In the movie he also talks about it being never to late to change what you are doing. The truth is Michael that is never to late. If you don’t like what you are doing, do something different. Now we might not be able to switch professions or friends or lifestyles immediately, but we can start to take the steps towards that today. One of the main problems people face in life is waiting. I hear people say all the time, “I will get around to doing that later,” or “in couple of years, yes, that’s when I will take my first vacation”. We seem to be a society of waiting, waiting around and you know how they spend most of their lives, waiting.

    One way I control my emotions is through mediation and breathing. I do a mediation that focuses on just the breath. All you do is breathe in and then out through your nose. Each time you do that you count. You count each breath you do, say to 21, and then stop, and do it again. Doing this helps calm the mind. Our mind is like a raging sea during a storm. We need to calm it down. When our mind is always agitated, the little things( like someone pushing in front of you in line) will set you off. To control your emotions you first need a calm and centered mind. What this does is give you a little distance between you and what is happening to you at the time. Then you can choose the way you want to respond, instead of reacting just like an animal.

    Just recently I was putting away some dishes and cut my hand on the corner of a cabinet. For a few seconds I felt myself get really angry, then just as quickly as it came, it left. A few years ago I would have stayed upset for minutes, maybe even hours. Because my mind was so calm to begin with, the wave of anger had no where to go, it had no friends to “surf” with. So it went away.

    Really understanding the impermanence of everything really helps in dealing with the uncertainties of life. Looking back at your own life is a great way to gain perspective. Look at the times in your life that you thought were the worst. You made it through them didn’t you, I mean you are still here right? Since we know the best of times don’t last forever, and neither do the worst, the best thing is not to get too attached to either. Enjoy the good times, but don’t obsess about them, same with the bad. Learn the lessons that need to be learned from the bad times, but then let it go. Realize that they won’t last either.

    I hope that helps some more Michael. Feel free to write back if you need anymore clarification or have any other questions.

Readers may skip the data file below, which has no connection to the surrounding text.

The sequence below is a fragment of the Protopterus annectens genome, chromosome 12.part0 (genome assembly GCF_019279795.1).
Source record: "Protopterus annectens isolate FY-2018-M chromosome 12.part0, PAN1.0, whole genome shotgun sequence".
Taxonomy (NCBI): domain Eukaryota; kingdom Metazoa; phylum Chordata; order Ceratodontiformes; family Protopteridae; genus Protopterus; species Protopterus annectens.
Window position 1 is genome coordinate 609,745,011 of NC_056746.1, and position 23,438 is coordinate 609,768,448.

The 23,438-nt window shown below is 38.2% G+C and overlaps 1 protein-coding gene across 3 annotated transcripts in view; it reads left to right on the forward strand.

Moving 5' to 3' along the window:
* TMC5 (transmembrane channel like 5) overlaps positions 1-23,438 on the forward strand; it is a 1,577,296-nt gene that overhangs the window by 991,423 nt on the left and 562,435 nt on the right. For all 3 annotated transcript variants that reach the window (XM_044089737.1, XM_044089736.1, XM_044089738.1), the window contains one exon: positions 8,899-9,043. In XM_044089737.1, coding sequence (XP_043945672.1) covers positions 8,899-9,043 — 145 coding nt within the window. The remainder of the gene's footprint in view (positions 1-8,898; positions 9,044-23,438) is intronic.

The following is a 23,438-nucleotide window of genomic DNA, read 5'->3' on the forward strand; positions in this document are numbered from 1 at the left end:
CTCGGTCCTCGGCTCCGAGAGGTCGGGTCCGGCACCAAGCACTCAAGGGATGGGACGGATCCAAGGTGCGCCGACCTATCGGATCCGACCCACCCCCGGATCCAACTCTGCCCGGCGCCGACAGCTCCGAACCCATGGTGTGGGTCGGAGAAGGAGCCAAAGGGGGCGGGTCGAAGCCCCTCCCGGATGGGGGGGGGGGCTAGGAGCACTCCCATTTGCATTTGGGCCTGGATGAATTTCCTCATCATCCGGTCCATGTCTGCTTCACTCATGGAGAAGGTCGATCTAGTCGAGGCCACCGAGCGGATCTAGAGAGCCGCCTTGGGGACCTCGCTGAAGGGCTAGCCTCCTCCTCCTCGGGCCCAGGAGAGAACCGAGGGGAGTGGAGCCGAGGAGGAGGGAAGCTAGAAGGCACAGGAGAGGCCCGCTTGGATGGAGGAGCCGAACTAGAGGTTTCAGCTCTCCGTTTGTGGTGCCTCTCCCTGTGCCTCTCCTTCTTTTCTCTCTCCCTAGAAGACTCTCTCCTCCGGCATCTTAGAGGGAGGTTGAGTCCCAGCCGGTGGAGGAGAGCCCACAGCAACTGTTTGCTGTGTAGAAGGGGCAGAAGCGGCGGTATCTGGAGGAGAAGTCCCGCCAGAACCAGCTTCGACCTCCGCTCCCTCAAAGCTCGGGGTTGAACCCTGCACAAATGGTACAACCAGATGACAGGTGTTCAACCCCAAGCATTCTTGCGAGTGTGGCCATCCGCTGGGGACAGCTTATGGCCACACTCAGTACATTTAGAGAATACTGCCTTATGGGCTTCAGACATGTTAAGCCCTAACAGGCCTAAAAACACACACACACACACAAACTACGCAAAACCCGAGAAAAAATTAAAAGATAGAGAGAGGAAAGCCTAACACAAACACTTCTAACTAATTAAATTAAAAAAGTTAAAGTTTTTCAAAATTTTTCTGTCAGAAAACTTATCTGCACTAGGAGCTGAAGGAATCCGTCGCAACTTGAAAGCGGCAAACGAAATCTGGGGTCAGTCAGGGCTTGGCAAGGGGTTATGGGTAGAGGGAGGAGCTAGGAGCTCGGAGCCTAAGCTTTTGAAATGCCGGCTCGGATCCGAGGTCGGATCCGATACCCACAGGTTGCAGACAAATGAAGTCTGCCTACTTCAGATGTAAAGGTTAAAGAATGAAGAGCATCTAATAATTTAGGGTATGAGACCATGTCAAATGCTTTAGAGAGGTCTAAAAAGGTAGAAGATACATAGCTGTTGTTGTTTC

Sending the best,

    Dr. John Zipp

    From: Kris Hill(Postdoc at Dartmouth College)

    Date: February 18, 2010
    To: Michael Chang

     keep a diary of my dreams. I find it an amusing exercise. There are a number of reoccurring themes, and occasionally they do give me a new insight into my waking life.

    I have dreamed of solutions to certain problems, but only remembered them while writing out the typical bizarre elements of a connected dream.

    I think fast and chaotic. I find that writing or speaking my thoughts out loud is a great way to organize, direct, and refine my ideas.

    From: Danielle Sikorski, MHRM(Member of this professional organization at Toastmasters International)

    Date: February 19, 2010
    To: Michael Chang

    By communicating with yourself, do you mean the thoughts you have to yourself or about other people or things?

    Communicating with other people could be an obstacle to communicating with yourself…instead of taking time to think meditate or reflect on our own lives, you could constantly be ‘out there’ communicating with others.
    Not that communicating with others is a bad thing, its just good to have a balance between time with other people and time with yourself. Time with youself could include meditation, relaxing, or if you are spiritual, even prayer. Having a good relationship with youself is important…it determines your outlook on life (attitude) and this attitude affects all areas of life, including professional and career life.

    From: Merydith W(Developing next generation leaders: New York & Adelaide at IB Coaching)

    Date: February 20, 2010
    To: Michael Chang

    Learn about the brain – neuroscience and start to use and understand cognitive behavior therapy. It is a powerful tool. In our third book, Back from Hell we have one chapter dedicated to it called CBT or CBT1.

    Books
    Sex in the Boardroom (leadership development)
    If it’s to be: It’s up to me
    Back from Hell

    Merydith had an article published in The Washington Post giving leaders tips on how to manage in the financial crisis

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    How to plan our life in order to live a successful and happy life

    The topic to talk about: how to plan our life in order to live a successful and happy life.

    This is Touchyourdream Space for passion and cocreation where we can talk about some topics through SNS and share mentors’ ideas and opinions with other people around the world.

    The topic is about ”how to plan our life in order to live a successful and happy life”.